Victory Kingpin

Last season, I took the 2010 Victory Kingpin for a country spin and in 2011, that same model has had some upgrades.

The Kingpin entered the Victory lineup in 2004 winning Cruiser of the Year with its inaugural 92 cubic inch engine and five speed transmission. By 2010, the engine had increased to 100 cubic inch (1634 cc) and a six speed overdrive transmission. But that still wasn’t enough and the engineers kept working.

The 2011 Kingpin now boasts a 106 cubic inch engine (1731 cc) with the same four stroke V-Twin, single overhead camshafts with four valves per cylinder, electronic fuel injection and still with a 17 litre fuel tank.

The two-tone blue and metallic sandstone colour was available in 2010 but in 2011 has been replaced with solid Pearl Sandstone. The solid midnight cherry of 2010 has been replaced with 2011’s Crimson.

District sales manager for Victory in B.C., Cory Davidson, describes the 2010 Kingpin, “It has inverted front forks, which for the sport bike rider, you understand the benefit of that. When you are pushing it into the corners and when you are at high speeds, you have that rigidity that you are looking for. It is one of the best performing, best handling bikes in the 2010 lineup because of that configuration.”

Count on the same configuration in 2011.

The inverted front fork has 5.1” of movement making that bump in the road seem non-existent whether you are in a parking lot or on the highway. Rear suspension is a single, mono-tube gas, cast aluminum with 3.9” travel.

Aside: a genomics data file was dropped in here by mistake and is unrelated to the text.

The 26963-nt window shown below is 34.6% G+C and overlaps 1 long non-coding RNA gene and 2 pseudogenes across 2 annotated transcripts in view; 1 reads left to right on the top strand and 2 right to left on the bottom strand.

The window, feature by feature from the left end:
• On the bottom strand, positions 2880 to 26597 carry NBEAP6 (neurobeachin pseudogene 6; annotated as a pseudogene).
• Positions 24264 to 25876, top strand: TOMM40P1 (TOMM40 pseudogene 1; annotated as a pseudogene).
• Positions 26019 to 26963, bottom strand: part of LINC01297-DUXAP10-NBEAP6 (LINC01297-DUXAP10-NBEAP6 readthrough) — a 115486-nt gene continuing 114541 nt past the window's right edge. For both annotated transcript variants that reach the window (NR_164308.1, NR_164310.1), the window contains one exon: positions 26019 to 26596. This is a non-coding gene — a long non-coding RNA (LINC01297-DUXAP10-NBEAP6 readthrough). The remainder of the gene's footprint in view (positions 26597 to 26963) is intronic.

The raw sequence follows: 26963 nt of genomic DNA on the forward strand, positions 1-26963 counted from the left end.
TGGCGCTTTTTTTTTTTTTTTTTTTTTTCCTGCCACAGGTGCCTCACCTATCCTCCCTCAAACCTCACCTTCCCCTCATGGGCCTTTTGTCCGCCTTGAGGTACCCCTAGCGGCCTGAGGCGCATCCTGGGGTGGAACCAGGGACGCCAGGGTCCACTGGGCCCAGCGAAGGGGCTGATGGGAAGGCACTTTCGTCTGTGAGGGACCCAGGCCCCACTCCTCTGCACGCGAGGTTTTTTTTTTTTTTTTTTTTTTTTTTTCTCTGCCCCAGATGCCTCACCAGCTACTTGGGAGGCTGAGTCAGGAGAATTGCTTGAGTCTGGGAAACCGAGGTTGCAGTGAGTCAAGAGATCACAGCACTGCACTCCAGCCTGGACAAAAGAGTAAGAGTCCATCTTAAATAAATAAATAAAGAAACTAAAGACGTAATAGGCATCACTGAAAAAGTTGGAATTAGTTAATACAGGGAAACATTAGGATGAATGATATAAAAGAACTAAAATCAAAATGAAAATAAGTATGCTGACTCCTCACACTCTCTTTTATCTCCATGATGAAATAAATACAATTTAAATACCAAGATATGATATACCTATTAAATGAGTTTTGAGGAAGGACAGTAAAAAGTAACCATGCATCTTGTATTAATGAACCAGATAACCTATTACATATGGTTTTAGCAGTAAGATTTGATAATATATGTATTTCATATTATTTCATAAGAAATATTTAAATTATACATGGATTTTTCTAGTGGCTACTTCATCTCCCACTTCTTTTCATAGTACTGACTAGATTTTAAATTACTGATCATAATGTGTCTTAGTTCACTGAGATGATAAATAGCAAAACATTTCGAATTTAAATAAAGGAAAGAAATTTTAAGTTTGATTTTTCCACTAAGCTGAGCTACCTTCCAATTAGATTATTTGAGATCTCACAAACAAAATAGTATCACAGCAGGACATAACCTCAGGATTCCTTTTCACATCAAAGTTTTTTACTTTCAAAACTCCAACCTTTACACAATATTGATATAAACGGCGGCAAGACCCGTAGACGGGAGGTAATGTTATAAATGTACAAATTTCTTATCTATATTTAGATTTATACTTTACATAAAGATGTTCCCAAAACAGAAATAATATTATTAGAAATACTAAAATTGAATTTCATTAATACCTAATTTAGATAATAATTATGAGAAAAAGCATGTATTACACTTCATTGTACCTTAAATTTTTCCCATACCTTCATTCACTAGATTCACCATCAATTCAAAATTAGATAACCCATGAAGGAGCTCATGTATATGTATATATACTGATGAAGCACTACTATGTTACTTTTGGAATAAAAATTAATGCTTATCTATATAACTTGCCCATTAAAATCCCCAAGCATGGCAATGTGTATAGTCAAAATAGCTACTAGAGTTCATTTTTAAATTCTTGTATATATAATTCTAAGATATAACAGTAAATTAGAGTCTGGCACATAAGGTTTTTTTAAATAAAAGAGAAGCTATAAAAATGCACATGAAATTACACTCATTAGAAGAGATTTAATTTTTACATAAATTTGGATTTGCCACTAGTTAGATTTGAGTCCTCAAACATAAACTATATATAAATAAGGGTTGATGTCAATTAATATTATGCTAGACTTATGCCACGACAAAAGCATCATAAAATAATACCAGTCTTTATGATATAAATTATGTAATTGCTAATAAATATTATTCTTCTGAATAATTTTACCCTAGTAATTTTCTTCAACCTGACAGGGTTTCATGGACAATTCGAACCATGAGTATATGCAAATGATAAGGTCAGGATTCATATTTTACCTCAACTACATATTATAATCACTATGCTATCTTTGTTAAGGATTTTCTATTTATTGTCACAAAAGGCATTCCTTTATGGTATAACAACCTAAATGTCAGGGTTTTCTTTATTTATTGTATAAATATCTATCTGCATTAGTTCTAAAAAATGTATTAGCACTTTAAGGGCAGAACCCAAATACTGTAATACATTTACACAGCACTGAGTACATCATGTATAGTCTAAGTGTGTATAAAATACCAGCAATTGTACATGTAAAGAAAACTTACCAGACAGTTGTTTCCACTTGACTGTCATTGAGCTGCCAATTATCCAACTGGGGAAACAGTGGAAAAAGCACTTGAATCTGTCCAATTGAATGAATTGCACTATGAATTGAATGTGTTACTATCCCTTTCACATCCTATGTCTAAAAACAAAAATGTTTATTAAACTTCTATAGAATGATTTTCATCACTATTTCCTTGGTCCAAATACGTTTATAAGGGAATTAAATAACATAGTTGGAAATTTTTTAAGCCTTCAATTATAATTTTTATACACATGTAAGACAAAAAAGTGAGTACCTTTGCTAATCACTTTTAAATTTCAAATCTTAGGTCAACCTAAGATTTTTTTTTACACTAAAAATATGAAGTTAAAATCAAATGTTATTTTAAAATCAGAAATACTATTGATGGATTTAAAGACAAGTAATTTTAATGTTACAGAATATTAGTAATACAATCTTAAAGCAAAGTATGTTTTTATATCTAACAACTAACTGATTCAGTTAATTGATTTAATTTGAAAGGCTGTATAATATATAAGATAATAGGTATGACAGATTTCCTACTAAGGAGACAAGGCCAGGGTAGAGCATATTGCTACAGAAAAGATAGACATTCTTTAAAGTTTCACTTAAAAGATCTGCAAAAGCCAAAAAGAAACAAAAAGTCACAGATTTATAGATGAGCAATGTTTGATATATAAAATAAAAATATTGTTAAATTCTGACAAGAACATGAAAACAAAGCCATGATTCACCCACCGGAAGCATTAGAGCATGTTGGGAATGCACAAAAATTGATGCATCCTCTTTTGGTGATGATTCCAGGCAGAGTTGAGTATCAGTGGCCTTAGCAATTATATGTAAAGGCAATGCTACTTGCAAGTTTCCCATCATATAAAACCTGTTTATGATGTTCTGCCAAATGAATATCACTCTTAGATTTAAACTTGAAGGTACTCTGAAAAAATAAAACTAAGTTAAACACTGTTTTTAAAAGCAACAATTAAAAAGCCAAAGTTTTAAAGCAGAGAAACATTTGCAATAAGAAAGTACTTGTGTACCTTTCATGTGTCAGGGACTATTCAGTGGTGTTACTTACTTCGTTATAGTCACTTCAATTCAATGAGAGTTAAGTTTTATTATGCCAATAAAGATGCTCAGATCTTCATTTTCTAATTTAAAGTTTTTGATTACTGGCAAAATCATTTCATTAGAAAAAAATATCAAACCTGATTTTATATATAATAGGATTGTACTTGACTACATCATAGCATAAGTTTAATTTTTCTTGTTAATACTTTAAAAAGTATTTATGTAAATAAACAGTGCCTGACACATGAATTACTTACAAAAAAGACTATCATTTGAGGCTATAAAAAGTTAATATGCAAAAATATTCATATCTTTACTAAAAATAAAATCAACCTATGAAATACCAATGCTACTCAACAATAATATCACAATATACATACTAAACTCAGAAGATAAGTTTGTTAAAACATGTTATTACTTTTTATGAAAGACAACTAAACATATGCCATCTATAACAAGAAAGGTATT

Notable on the Kingpin is the quiet ride but with the staggered slash-cut dual exhaust, still gives the impression of a force to be reckoned with on the road. With as much HP and torque as the bike offers, it is exceptionally quiet for a cruiser. Don’t let the peace of the pipes intimidate you however because this bike offers more torque at the higher gears to get you out of a tricky situation should you need it.

“DOT says that as manufacturers we have to meet noise regulations on every motorcycle sold in the province and across Canada,” said Davidson. “All of our bikes are shipped with DOT approved exhaust on them but you will find that a popular accessory on these bikes are new pipes that can change the sound dramatically and the performance of the bike as well.”

Standard on the Kingpin is the heel-toe shifter with full floorboards for smooth and easy gear changing, full flare fenders and multi-LED taillight. Seat height is 26.5 inches making it nice and low for stationary control.

Additional customs available include a trunk and side bags for that touring look or for commuting to work and packing your briefcase.

“The Kingpin is a popular bike for those that are just getting into the touring segment,” said Davidson, “New couples, maybe someone that is looking to find someone to be a couple with them. It is a comfortable ride for the rear passenger. It is not the bike for the hard seasoned tourer. Those riders will usually go into a Vision which is a true touring model.”

A beautiful ride through various road conditions proved the Kingpin was easy to handle in parking lots, provided great up hill acceleration, easy handling in and out of corners and enough highway power that I would recommend a windshield.


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